How to Use Cryptocurrency on Popula!

A demonstration of tipping a Popula author, from our friend David Moore, editor of Sludge

Using crypto on Popula is a cool and fun, low-stakes way to try using cryptocurrency and blockchain technology. Popula’s tipping feature directly benefits the writers and artists whose work you enjoy; use our commenting feature to join in the conversations on Popula. This guide will help you get started.

To use these features you’ll need some ETH, or Ether, which is the cryptocurrency of the Ethereum blockchain network. You can buy ETH in various places; reliable exchanges include Coinbase, Kraken and Gemini.

OR! Perhaps you are a Popula reader with a paid Popula Reader or Galaxy Brain subscription (if not, please subscribe here!)

If so, we’re offering a free chance to join the wild world of space jewels. It’s fun! Just send us your MetaMask wallet address to receive $2 worth of Ethereum cryptocurrency (ETH)! MetaMask is a crypto wallet that fits in your browser, and takes only a minute to install via

Ethereum can be described as a more sophisticated version of Bitcoin, with which it shares some features. Popula uses ETH for a number of tasks, for example archive our work permanently on the Ethereum blockchain. We believe that blockchain technology offers journalism many potential benefits, aside from its power as an archiving tool.

We plan to use cryptocurrency to make direct and valuable connections between publications, journalists and readers, as we’ll be demonstrating over the coming months, starting with a tipping system for our authors and artists, and a system for commenting on Popula stories.

What is cryptocurrency?
What is Ethereum?
What is MetaMask?
How does Popula use cryptocurrency?
How do I leave comments?
How little, or how much, can I tip a Popula author?
How does the Popula author get my tip?
Are there transaction fees for this service?

What is cryptocurrency?

Cryptocurrency, or crypto tokens, often called just “crypto,” are media for conducting transactions on a blockchain. Bitcoin, the first true cryptocurrency, was launched in January 2009; it has had an interesting (and at times harrowing) history. Since then, blockchain technology has exploded in many directions; though it’s still too new to have many practical applications for the average person, blockchain is already in wide use in banking and industry. Popula is lucky to be one of the very first journalism projects to use this technology for the benefit of individual readers and journalists, as well as benefiting journalism and press freedom in a broader sense.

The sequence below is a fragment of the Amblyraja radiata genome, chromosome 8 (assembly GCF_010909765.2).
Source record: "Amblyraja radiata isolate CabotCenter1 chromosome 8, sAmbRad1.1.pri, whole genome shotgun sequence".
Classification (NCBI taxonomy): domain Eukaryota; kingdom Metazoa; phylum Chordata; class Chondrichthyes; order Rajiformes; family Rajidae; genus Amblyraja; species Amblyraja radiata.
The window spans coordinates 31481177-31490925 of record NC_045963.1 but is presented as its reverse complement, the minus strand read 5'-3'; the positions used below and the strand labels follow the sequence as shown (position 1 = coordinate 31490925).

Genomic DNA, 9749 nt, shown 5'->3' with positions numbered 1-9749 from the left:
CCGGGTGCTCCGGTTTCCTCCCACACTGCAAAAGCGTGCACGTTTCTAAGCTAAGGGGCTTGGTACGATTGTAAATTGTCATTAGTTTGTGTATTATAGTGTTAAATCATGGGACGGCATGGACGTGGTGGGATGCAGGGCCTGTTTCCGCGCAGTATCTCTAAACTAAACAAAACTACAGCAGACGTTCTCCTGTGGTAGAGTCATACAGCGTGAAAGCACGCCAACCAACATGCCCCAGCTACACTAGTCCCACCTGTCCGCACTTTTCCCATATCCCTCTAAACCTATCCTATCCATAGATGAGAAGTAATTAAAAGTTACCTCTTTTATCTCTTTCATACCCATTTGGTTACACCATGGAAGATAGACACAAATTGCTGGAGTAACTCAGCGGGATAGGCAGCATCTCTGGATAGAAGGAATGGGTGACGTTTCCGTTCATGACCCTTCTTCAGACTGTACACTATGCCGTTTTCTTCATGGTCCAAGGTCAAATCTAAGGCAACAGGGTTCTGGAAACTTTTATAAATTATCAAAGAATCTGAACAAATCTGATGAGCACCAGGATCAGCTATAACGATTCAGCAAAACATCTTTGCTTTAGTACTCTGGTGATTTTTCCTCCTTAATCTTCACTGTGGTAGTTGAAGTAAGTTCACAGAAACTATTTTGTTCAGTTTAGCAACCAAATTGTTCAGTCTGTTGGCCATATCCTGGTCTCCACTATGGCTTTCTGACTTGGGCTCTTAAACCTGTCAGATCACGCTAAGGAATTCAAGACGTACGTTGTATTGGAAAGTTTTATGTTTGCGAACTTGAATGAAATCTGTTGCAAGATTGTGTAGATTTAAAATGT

A simpler way to think of crypto, as readers can use it on Popula, is like airline miles, or cell phone minutes: a form of scrip, but one that is especially designed for you to use in information-related transactions.

What is Ethereum?

Ethereum is a public blockchain, like Bitcoin, but it’s designed to operate more complex systems than Bitcoin was originally designed to do. The token generated on the Ethereum network (just as bitcoins are generated by the Bitcoin network) is called Ether, or ETH. Popula uses ETH for creating permanent archives, and for facilitating small tips to our authors, even tips as small as a few cents; we also use ETH for our commenting features. We have many additional benefits for journalists and readers planned using this currency.

ETH has some features that are like ordinary money. Unlike ordinary money, ETH exists on a peer-to-peer network of many thousands of computers—the Ethereum network—rather than in a bank account or as physical cash. The Ethereum network generates ETH, and all ETH transactions are permanently recorded on the network’s blockchain.

When you buy ETH, which you can do with a debit card at an exchange such as Coinbase, Gemini or Kraken, it will be put in a wallet for you. You’ll hear a lot about wallets of various kinds in the crypto world: there are hot wallets, cold wallets, paper wallets and hardware wallets. For Popula, you’ll be using a super simple MetaMask wallet that goes right in your computer’s browser.

Each crypto wallet comes with a unique “public address,” which you could think of like a P.O. box; a specific storage spot to which you have private access. In other words, anybody can know the box number, and send you things there, but you alone have the key to get inside.